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What is truth? The Story of Philosophy Series.
February 6, 2022 at 6:00 pm - 9:00 pm GMT
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William James (1842-1910) was the father of American psychology as a formal discipline, a well known public philosopher and one of the founders of pragmatism. And through his pragmatic lens, he offers us an intriguing interpretation of truth.
In the same way that we cannot define beauty, as it varies with our subjective experience, James believed there is no definitive truth for all. He did not hold the common view that truth is an objective thing out there. There is no way things truly are.
For James, truth, like beauty, is an adjective rather than a noun, used to describe the human experience. Truth happens to an idea and is not fixed. As demonstrated clearly by science, ideas are constantly replaced by a new truth and so, truth must be whatever is most useful right now.
His peers thought differently. Dewey argued that truth (although he tended to stay away from the word) is nothing more than a resolution of a problematic situation. Rorty, at his most extreme, held that truth is merely what our peers will let us get away with saying.
Join us as we explore James’ and our own interpretations of truth.
Here are some questions to spark your curiosity.
- Is it possible to get to an objective truth?
- What are the different interpretations of truth we have come across? In what way are they each useful to us and society as a whole?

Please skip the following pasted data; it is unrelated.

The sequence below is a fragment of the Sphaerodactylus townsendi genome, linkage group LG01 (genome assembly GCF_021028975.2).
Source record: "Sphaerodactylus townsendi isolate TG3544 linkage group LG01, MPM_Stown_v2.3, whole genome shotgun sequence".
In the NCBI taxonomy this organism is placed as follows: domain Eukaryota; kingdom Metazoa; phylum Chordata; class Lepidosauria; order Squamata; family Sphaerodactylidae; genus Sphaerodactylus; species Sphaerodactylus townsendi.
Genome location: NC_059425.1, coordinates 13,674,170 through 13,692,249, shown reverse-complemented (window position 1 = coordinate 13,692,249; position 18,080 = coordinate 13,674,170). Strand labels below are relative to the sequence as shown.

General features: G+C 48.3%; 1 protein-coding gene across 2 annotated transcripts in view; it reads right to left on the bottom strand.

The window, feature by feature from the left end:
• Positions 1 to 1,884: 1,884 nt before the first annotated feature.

- Is it important to have a joint definition of truth?
- James believed that the general public (including philosophers) could be divided into two categories – the tender minded, who are more willing to accept something as true without hard evidence, and the tough minded, who are more sceptical and require proof. This has clear implications on what we believe to be true. Are you tender or tough minded? How does it impact your search for truth?
This is the final salon of an 11-month Interintellect series exploring the evolution and story of Western philosophers and their ideas through ‘The Story of Philosophy’ by Will Durant. Together, we discovered key philosophers by reading the relevant chapter of Durant’s book and additional texts. Click here to find out more about this salon series. Perhaps you will feel inspired to use our journey as the basis of your own exploration.
The group will be most valuable if we all set out to contribute in the spirit of vigorous and open discussion. Our salons’ duration ranges between 2.5-3 hours. We look forward to seeing you there.
William James’s Pragmatic Theory of Truth, Kevin Currie-Knight (an articulate YouTuber)
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